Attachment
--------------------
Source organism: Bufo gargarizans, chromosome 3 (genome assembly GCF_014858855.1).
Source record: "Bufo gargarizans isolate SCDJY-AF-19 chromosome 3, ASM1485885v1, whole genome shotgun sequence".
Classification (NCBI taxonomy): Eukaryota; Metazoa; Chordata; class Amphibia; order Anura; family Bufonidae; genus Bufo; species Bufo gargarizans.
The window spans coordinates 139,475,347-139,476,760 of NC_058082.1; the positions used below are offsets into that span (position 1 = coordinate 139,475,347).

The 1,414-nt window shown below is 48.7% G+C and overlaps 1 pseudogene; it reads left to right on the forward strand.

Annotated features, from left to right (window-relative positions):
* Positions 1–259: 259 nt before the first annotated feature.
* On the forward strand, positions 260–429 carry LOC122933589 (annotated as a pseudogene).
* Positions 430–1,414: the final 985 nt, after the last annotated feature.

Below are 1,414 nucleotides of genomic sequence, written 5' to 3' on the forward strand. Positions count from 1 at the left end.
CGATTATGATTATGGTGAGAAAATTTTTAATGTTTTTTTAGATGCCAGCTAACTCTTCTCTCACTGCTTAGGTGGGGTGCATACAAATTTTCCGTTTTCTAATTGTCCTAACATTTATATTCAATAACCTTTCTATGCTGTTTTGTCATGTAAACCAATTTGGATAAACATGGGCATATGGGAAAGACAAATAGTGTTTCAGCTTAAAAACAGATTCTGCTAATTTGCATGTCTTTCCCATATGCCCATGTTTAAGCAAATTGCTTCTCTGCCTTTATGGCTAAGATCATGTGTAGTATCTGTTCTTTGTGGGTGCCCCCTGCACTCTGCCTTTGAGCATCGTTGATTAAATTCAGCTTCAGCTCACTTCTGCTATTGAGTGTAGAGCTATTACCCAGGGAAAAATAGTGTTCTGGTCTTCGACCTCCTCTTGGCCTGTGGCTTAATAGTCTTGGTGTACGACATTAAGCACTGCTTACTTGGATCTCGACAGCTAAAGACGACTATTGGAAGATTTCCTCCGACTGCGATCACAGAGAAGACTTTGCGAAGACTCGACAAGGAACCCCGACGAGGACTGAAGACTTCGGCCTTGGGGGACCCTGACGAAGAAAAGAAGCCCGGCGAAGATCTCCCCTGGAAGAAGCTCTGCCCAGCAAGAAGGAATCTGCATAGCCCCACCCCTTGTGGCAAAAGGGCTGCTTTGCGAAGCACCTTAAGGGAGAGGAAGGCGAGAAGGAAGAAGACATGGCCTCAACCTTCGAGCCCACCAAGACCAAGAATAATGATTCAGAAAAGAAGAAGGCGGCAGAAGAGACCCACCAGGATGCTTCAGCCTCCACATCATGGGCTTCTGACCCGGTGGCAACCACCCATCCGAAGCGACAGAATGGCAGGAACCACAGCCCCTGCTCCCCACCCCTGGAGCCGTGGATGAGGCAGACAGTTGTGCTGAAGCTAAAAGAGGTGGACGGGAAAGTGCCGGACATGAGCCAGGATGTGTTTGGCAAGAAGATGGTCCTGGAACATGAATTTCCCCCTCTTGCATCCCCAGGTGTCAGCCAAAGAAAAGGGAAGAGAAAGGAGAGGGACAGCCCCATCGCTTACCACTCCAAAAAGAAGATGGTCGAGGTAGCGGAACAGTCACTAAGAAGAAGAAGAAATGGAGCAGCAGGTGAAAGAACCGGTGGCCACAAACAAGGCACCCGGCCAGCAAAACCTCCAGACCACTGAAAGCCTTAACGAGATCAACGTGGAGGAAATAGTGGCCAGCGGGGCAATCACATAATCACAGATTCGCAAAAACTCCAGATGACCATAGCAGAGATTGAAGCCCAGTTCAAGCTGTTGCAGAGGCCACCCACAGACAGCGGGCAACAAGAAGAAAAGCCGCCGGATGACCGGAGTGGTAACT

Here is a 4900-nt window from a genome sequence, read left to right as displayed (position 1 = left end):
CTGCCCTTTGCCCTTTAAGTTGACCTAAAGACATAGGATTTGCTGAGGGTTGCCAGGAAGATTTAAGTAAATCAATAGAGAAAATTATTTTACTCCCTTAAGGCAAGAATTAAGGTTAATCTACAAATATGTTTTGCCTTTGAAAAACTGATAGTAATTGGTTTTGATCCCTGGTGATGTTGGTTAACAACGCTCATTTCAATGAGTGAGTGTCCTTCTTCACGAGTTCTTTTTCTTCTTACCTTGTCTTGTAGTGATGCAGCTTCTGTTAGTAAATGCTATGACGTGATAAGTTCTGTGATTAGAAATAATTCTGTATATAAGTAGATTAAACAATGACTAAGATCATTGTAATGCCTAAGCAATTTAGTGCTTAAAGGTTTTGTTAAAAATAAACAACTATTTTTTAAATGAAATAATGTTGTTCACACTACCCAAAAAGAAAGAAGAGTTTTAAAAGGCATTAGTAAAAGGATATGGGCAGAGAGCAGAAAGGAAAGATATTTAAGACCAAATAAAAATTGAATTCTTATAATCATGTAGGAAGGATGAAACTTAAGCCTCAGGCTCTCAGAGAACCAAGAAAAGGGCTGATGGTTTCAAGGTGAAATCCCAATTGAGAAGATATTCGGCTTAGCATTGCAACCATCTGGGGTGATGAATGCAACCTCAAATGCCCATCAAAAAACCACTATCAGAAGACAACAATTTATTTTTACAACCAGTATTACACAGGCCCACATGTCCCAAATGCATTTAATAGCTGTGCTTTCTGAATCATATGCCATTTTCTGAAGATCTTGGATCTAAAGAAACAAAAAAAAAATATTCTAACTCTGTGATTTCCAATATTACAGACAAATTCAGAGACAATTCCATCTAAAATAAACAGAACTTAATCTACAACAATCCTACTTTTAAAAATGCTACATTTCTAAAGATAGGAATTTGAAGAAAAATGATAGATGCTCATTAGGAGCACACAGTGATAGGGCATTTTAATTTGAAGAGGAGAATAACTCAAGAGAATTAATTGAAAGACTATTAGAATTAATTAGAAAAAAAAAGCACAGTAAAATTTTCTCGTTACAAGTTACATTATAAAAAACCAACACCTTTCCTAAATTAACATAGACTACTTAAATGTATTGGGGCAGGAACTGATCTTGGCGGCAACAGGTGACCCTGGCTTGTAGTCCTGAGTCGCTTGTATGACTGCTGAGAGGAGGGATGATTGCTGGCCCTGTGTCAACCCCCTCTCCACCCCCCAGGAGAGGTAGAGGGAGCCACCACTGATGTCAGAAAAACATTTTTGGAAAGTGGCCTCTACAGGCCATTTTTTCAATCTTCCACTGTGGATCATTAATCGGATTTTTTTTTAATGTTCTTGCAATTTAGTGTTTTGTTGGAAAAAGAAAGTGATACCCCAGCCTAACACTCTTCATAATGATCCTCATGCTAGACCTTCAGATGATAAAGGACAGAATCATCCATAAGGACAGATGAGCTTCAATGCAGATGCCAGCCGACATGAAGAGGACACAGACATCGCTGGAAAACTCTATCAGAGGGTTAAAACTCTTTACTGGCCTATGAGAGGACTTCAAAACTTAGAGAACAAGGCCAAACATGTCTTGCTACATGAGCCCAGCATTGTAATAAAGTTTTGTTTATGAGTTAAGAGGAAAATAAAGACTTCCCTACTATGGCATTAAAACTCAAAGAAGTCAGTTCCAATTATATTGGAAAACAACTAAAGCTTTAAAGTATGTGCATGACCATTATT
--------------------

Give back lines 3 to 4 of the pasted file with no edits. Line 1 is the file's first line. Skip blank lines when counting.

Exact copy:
Classification (NCBI taxonomy): Eukaryota; Metazoa; Chordata; class Amphibia; order Anura; family Bufonidae; genus Bufo; species Bufo gargarizans.
The window spans coordinates 139,475,347-139,476,760 of NC_058082.1; the positions used below are offsets into that span (position 1 = coordinate 139,475,347).